Day ten at Williamstown. I walk into the audition room and when asked the song I will be singing, I hesitate. “I was thinking –” I stop, “I am going to sing a song in Chinese.”
I’m finally at a point where I FEEL like “I am Asian, proud of it, and if who I am is part of my art, then this can and should be too.”
Let’s be clear: I am not a singer. I am not good at singing, nor am I good at dancing, frankly, but I am getting better at being myself. Two days ago, at a panel with Mandy Greenfield, the artistic director of the Williamstown Theatre Festival, I raised my hand to ask a question. Eyes puffy from a night of crying and anxiety, I decided to air out all the insecurities I had been feeling, “I am struggling with something of a paradox in the industry. We are told, when we walk into a room for an audition, or when we send a script in as a playwright, or when we interview for a position as the director, or anything else, that if we are not chosen for a part or role it is because we are not the right type, that it is not about us and our talent but about what they need. But at the same time, we are told that if we are good enough we should be able to change anyone’s mind about what they’re looking for and what they want and need. So, to that end, how do you know when you’ve tried enough, when it’s not that you’re the wrong type but that you’re really just not that good and should stop?” It was a release of an insecurity I have been feeling, heavily, and which perhaps is an indication that I shouldn’t be doing this, but more than that, I think it is an indication of how well I need to know myself in order to gain resilience. Her answer was essentially that we have to trust the honesty barometer in ourselves to know when someone offers criticism, or rejection, or approval and affirmation, if what they are saying about you is true or false, deep down. And that requires a sense of self-knowledge and self-worth that I think I am here to find this summer.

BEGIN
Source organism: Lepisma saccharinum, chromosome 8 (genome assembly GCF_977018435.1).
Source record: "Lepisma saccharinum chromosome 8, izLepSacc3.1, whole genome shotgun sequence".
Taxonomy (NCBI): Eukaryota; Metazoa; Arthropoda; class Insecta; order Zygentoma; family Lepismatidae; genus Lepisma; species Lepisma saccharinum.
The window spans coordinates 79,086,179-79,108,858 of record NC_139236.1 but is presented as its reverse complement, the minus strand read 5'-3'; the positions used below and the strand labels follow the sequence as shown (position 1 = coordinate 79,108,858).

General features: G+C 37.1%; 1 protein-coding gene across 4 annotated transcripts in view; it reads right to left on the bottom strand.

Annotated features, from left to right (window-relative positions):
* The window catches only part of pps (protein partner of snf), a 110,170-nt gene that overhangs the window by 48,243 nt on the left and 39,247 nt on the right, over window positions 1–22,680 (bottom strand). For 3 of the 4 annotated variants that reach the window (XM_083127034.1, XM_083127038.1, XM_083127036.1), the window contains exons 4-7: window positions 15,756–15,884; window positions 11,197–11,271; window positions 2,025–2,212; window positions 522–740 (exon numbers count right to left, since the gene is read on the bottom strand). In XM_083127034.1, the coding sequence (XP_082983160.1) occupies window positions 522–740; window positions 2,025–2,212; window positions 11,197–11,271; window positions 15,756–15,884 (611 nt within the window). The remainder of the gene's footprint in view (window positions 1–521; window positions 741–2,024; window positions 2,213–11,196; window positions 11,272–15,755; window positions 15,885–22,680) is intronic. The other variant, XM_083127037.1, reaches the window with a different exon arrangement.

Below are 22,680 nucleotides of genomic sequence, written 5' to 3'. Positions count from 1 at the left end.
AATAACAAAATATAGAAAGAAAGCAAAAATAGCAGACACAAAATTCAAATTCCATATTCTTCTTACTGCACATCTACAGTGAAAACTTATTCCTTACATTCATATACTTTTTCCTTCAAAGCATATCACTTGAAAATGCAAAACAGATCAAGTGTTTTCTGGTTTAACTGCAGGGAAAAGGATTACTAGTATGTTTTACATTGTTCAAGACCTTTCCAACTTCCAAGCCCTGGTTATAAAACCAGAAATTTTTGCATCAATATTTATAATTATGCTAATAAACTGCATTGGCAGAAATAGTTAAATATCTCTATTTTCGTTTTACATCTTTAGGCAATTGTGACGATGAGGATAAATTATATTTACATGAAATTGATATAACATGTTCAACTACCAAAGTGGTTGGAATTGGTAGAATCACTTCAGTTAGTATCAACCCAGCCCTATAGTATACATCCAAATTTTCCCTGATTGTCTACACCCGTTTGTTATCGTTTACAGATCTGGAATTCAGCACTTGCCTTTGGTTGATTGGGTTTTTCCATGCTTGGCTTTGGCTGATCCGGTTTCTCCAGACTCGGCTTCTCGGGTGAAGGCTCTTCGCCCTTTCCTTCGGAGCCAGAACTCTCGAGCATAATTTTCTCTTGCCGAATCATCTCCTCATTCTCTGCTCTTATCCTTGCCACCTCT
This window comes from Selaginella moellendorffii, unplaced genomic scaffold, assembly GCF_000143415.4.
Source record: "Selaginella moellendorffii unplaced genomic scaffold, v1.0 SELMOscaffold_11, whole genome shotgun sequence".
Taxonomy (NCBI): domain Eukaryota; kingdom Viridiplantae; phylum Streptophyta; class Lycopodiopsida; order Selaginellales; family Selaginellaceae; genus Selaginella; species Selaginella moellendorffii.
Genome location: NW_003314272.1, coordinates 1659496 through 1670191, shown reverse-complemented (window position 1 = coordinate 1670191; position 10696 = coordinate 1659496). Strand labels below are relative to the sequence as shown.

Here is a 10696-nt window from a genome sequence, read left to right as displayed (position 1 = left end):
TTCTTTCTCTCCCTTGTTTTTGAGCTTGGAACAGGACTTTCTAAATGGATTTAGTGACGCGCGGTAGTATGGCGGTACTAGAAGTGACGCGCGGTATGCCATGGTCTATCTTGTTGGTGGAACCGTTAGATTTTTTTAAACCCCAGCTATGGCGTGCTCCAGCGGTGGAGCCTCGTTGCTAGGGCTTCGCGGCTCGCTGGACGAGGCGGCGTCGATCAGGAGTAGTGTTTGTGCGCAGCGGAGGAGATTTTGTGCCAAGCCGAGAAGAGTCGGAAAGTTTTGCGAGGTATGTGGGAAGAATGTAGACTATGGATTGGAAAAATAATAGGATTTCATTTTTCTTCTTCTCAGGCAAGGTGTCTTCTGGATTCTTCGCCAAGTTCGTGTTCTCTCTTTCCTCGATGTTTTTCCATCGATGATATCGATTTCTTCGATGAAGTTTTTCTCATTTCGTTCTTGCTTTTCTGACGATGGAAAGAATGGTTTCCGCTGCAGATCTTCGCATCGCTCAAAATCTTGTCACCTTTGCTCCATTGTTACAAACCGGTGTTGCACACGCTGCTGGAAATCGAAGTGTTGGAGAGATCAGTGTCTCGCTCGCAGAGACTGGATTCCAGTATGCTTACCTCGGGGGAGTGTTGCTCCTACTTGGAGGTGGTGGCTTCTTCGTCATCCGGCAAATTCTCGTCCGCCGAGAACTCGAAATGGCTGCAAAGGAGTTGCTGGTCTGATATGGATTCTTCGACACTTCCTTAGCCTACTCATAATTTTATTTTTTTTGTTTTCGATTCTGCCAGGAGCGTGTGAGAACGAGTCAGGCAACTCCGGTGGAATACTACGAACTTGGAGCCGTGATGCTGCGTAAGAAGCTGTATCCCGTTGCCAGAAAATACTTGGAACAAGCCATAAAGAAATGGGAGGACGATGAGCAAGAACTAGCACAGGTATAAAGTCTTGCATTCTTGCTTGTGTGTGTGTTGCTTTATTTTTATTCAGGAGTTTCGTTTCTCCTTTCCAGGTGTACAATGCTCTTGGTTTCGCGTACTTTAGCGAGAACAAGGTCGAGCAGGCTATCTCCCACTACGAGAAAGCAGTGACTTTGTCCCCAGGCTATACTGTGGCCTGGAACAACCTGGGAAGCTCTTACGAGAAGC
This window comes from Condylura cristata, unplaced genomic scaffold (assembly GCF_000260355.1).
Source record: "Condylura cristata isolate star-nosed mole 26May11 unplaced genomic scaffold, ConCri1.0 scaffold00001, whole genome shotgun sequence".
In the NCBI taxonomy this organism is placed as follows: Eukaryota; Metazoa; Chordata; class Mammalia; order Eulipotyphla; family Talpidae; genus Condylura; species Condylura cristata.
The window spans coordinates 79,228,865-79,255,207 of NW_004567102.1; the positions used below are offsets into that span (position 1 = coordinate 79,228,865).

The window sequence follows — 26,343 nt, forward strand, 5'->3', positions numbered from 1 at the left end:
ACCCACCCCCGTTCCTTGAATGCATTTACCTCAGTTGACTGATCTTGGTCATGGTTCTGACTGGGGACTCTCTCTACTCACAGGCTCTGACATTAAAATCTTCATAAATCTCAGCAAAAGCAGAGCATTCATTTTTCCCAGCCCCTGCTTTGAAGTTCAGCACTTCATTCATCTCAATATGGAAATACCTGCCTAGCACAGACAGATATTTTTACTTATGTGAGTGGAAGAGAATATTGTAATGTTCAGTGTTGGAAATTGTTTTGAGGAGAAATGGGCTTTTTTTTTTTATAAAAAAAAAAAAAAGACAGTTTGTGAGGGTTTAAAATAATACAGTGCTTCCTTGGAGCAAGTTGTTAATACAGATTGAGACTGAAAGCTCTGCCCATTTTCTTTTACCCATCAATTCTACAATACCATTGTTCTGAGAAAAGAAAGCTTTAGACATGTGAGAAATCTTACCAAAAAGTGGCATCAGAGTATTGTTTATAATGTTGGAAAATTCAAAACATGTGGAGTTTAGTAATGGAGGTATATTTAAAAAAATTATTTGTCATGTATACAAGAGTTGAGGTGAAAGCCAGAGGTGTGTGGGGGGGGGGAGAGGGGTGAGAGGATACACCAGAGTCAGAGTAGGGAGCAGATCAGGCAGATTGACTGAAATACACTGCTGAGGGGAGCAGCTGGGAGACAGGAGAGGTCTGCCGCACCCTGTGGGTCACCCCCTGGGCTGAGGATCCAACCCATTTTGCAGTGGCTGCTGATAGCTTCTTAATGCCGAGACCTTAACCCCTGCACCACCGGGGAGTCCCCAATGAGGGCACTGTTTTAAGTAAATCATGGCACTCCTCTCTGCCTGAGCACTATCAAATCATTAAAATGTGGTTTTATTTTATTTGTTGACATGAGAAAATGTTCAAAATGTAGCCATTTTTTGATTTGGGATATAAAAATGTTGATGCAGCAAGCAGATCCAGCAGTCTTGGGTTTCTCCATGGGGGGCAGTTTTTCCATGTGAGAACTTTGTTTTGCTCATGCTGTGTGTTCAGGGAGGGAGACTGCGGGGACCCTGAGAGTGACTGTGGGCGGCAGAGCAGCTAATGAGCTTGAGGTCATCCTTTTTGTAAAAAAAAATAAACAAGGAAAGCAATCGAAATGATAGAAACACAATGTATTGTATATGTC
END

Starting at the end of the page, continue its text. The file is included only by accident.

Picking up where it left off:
The past week has been filled with new things – new friends, new auditions, new rejections, new artistic endeavours, and ideas too. From going to Walmart,
to going to a pop up shop where I really wanted to purchase a useless shirt
to going to Mount Greylock, the highest peak in Massachussets, on a beautiful sunny morning
to going to Mass MOCA and seeing the incredible beauty in visual arts
being here with new people, new faces, and new work has been really lovely, enriching, and also difficult, all at once.
Yesterday, one of the most important people in my life came to visit. Kristy, my person/Christina Yang/soul mate of sorts popped into my Williamstown life, and I was reminded of who I am outside of this place, and how that identity is not only vastly important here to maintain, but that it is who I am, always, regardless of where I go.
we got to do a beautiful hike up Pine Cobble with two other amazing young ladies I’m so glad to have gotten to spend time with here, Julia and Haley
(spot Julia’s small face under her bucket hat in the bushes here)
and we had some AMAZING Indian food that I am still digesting, 16 hours later, as I sit at this coffee shop, writing this
Something I am struggling with is the difference between who I feel I am, and how I am perceived. And I don’t mean just my race, my gender, sexuality, hometown, or any of that, though of course it all matters and is impactful in my daily life. But I often feel like I have an armour on, one that is polished, painted, colorful, vibrant, beautiful, and composed, while on the inside it is a wild, wild zoo of small chipmunks, rampant squirrels, and worms who are bumping into things because they’re blind and in the dark. This is probably one of the worst analogies I can make, but that’s how it feels, and I am trying very hard to air out the mess. I am trying to be myself in my art, not only in terms of culture, language, and background, but in terms of how I feel, how I am able or unable to express those feelings, and rather than only speaking when I have figured myself out, to use language and art to process them. Being here as an apprentice, I feel the need to do so much. Don’t get me wrong, I’m excited. Excited to work on deck crew, to do a reading of a new play, to meet people, and see new things, but I am also excited to just fuck up. And do things that I need to fail at in order to learn about how to do things better for myself, and know myself better through it.